Virtual Reality Project: Healthy Development in Young Adults
The purpose of this research project is to better understand the complex interplay among various psychological, social, and cultural processes that contribute to young adults’ food choices and risk for obesity. Specifically, we will explore the associations among psychological (e.g. mental health, body dissatisfaction) and social (e.g., parenting) factors that affect emerging adults’ self-regulation and food selection. In addition, the role of cultural variables (e.g., acculturation, ethnic identity, discrimination experiences) will be explored in a subsample of Asian American young adults.
Young adults’ neurological [i.e., pre-frontal cortex activation via near-infrared spectroscopy (fNIRS)] and physiological processes (i.e., heart rate, heart rate variability, and galvanic skin response via a smartwatch, electrocardiogram, and GSR device) will be assessed while they make food-related decisions in a virtual reality buffet environment and in UMBC’s True Grit’s cafeteria. Participants will also be wearing eye-tracking glasses while in the True Grit’s cafeteria to capture their attentional processing of food images.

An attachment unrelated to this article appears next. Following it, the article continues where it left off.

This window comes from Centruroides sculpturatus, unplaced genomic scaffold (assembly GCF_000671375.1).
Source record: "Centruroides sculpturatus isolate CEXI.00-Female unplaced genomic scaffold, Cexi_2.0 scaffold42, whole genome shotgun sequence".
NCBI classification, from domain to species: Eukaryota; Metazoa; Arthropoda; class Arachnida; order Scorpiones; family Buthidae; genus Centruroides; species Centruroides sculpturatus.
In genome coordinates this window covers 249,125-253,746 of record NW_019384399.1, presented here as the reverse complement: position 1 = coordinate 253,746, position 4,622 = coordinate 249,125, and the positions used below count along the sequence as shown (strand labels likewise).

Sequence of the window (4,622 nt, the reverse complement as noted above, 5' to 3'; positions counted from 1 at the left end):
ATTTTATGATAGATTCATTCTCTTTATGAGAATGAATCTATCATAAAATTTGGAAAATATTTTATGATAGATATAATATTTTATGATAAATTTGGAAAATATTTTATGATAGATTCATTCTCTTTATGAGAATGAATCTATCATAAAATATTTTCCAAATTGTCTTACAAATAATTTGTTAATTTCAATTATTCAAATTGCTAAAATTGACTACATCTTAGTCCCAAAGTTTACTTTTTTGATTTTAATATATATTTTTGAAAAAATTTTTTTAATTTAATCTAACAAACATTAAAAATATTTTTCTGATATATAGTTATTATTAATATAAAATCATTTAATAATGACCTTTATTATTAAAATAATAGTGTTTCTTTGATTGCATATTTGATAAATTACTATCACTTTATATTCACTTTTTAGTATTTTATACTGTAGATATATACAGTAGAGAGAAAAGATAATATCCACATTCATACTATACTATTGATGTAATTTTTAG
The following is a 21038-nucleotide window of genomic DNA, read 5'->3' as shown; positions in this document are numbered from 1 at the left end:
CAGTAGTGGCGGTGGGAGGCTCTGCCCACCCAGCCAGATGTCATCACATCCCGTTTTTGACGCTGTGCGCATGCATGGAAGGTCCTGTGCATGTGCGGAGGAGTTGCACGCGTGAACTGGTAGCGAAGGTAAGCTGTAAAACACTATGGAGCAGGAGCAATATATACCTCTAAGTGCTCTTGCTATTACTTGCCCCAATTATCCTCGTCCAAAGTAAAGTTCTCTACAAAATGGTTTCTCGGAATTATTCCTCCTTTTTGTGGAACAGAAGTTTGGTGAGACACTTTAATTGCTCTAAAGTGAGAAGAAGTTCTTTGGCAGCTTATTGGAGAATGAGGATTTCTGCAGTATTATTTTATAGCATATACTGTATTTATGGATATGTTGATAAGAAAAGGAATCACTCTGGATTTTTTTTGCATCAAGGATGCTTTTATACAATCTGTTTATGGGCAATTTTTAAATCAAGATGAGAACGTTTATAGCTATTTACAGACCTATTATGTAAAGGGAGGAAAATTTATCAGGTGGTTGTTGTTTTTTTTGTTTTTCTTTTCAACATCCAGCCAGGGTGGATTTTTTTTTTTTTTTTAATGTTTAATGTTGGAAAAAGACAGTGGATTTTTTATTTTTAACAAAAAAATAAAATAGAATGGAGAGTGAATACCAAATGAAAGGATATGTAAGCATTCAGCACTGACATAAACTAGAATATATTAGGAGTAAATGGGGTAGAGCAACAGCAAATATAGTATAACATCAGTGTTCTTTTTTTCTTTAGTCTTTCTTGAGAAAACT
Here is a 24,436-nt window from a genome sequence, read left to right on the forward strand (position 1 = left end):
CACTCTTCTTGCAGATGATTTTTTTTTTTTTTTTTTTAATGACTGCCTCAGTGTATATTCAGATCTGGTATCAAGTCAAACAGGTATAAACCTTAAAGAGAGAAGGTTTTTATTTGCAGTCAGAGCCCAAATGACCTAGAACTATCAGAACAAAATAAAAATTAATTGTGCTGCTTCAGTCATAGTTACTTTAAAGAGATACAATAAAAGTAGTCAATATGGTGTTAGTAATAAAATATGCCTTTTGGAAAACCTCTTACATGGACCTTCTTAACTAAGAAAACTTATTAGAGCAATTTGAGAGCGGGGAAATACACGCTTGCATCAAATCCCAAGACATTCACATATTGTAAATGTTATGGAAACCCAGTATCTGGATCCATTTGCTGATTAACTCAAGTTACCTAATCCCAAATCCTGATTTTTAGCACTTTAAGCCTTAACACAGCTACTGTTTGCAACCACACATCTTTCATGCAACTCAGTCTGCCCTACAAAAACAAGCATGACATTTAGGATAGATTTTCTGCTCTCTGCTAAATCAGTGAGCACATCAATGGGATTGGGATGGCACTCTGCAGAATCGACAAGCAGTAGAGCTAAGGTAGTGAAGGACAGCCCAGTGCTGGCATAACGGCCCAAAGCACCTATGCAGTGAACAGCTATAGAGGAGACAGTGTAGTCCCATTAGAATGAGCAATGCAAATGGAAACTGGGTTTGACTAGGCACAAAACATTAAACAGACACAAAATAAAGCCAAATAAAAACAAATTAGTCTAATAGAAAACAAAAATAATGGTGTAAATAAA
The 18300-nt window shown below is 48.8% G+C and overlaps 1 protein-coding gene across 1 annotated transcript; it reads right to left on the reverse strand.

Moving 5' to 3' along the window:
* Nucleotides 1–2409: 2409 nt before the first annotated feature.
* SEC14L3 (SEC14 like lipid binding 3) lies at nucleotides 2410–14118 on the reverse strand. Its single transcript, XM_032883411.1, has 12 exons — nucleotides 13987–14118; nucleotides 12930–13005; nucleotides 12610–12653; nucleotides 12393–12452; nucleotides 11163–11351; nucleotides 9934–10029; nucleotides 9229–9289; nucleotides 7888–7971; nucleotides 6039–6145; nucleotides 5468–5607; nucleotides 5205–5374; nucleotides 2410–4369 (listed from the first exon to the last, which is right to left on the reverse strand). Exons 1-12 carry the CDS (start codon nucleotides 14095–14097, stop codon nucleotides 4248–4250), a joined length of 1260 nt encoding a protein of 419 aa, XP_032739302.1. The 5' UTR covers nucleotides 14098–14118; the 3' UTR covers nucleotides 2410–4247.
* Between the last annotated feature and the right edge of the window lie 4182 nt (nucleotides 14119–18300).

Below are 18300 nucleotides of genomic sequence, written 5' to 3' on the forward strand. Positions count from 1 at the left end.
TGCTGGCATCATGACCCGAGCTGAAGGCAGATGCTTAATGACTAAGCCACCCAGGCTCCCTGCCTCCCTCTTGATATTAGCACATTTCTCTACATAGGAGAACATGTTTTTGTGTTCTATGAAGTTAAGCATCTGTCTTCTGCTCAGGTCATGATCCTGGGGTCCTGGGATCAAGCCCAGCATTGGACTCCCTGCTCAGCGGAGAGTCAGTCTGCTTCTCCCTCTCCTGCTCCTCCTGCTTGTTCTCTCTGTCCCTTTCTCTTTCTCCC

The information that is learned may help in the design of intervention and prevention efforts to promote healthy psychological and physical development in young adults.
Jiaqi Gong, Ph.D. (SAIL Lab, Department of Information Systems, UMBC)
Imaging Research Center, UMBC
Travis Masterson, Ph.D. (Department of Epidemiology, Geisel School of Medicine, Dartmouth College)